For a recent article on Opalis and third-party integration, I spoke with Microsoft director Robert Reynolds to learn about the company’s strategy for the automation technology going forward. The story included a few choice details from Reynolds regarding Microsoft’s reliance on the IT community for the development of Opalis integration packs and how the new Opalis branding will be unveiled at Microsoft Management Summit (MMS) 2011.
Those quotes were just a sampling from a much longer conversation, however, so I thought I’d pull out a few interesting notes that didn’t make it into the original article here.
Microsoft categorizes Opalis integration packs (IPs) into three categories. These are System Center, interoperability and data center automation. The first is obviously the Microsoft-approved IPs for the System Center suite (Configuration Manager, Service Manager, etc.). The company brought the Opalis IPs up-to-date with all the latest System Center product versions with Opalis 6.3 in November to help admins “use automations and workflows between the different system center products they have in the suite,” said Reynolds.
The second category is for improving System Center integration among other third-party management platforms (IBM, CA, etc.). The third and final IP type is what Reynolds described as a way to use automation to take a “direct action” on specific components within a data center, like VMware or storage components.
Reynolds: “Opalis is first a workflow and automation engine. But it’s also really to allow customers to orchestrate IT processes within the System Center suite, between the System Center suite and in the existing management environment they might have.”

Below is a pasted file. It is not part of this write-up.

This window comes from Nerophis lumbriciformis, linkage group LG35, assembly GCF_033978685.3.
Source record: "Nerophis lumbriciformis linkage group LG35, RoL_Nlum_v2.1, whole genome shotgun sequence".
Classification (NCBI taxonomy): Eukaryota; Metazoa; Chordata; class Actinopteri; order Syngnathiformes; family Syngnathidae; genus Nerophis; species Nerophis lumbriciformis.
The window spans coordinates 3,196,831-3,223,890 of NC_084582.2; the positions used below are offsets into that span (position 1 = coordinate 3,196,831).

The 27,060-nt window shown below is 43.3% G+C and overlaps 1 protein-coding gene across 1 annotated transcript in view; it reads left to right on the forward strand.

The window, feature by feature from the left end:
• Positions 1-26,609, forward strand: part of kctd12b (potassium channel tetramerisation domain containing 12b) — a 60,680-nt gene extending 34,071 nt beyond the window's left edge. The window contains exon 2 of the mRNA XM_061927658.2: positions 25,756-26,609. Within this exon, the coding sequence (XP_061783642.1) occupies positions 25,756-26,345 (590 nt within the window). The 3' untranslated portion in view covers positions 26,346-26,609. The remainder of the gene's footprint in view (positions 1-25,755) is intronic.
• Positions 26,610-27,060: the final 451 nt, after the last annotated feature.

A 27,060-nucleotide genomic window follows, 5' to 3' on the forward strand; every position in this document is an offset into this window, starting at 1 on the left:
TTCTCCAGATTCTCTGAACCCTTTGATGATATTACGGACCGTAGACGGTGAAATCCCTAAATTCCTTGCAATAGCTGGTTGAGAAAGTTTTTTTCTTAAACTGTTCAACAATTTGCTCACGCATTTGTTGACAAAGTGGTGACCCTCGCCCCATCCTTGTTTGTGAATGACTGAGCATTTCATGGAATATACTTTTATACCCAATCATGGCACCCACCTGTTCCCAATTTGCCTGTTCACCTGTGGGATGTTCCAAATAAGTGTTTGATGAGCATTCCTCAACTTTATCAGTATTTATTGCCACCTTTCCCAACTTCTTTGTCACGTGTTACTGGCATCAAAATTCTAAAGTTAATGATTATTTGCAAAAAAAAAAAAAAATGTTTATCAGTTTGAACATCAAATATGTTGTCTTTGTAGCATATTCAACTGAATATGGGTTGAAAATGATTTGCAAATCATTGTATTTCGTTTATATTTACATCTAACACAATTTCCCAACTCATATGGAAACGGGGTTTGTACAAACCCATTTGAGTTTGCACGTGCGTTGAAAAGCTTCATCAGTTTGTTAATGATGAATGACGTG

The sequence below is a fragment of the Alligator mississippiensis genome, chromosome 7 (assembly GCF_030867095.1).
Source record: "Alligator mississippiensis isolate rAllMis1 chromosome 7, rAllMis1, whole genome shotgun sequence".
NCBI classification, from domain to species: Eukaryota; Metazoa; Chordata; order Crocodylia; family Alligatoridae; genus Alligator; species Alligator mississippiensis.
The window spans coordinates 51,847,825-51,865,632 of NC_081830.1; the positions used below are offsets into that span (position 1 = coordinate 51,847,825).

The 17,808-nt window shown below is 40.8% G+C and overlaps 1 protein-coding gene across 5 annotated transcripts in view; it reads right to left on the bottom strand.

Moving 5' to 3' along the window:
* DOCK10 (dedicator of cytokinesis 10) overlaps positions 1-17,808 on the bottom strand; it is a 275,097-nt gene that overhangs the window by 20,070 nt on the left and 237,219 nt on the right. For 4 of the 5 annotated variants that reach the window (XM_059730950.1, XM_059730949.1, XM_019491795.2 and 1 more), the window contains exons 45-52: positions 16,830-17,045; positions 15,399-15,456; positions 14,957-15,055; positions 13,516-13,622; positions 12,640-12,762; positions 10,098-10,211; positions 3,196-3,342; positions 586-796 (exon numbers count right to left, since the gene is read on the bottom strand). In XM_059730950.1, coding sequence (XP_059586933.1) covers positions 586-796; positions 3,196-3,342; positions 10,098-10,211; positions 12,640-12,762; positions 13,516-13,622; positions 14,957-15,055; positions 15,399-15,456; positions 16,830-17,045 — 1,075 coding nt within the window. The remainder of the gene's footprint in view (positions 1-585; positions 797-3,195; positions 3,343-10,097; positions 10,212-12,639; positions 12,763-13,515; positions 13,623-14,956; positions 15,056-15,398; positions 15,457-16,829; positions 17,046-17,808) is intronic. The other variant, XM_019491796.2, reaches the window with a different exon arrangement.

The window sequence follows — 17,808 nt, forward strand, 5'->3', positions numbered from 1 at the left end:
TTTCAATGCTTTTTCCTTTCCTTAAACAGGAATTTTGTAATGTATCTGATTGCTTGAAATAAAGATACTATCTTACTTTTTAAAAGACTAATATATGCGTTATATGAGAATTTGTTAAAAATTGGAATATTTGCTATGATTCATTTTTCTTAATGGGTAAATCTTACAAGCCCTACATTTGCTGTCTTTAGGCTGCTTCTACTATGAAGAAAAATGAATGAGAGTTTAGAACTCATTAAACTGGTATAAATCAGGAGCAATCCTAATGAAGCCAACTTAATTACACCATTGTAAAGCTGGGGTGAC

Opalis is great for everything! … right? I asked Reynolds if he thought there was one System Center product that Opalis was a particularly great fit for. Not surprisingly, he said that the main draw for Microsoft was that the Opalis technology should be ideal for the entire suite. He even described Opalis as the “universal glue” that connects the System Center suite “to make it an even more powerful data center and private cloud management solution.”
We did talk about a few specific products, however. He said he expects Opalis to help with preprocessing and automating requests for new VMs with System Center Virtual Machine Manager (SCVMM), while adding flexibility in regards to patching and other processes for System Center Configuration Manager (SCCM).
Of course, Opalis will play a major part in the private cloud. As you’d expect, no conversation about a new Microsoft management product would be complete without the inevitable cloud question. Reynolds talked about how automation is a key component of a private cloud environment, specifically regarding a more self-service Infrastructure as a Service (IaaS) + app delivery model.
He said the whole thing comes down to agility – allowing businesses to respond more quickly to business requirements while at the same time driving down the cost of operations. Yes, that sounds like more of the usual cloud speak, but he did add one other interesting tidbit in regards to how all this might affect the actual jobs of IT people (a topic we’ve explored before).
“It’s not like the infrastructure doesn’t still need to be managed, and there aren’t still peoples whose jobs are to think about things like, ‘How do I provide this service and how do I connect those infrastructure pieces together?’” he said. “But once that is built, the business can come in and consume that as quickly as they need to. And the infrastructure owners can be developing new services to go along with that, to more rapidly increase that business outcome.”
OK, so maybe that seems like more cloud speak too. But while many IT pros were reluctant to hear the message last year, it seems more of them are listening now. We’ll see what happens at MMS.
For more information on Opalis and Microsoft’s System Center suite, visit SearchWindowsServer.com.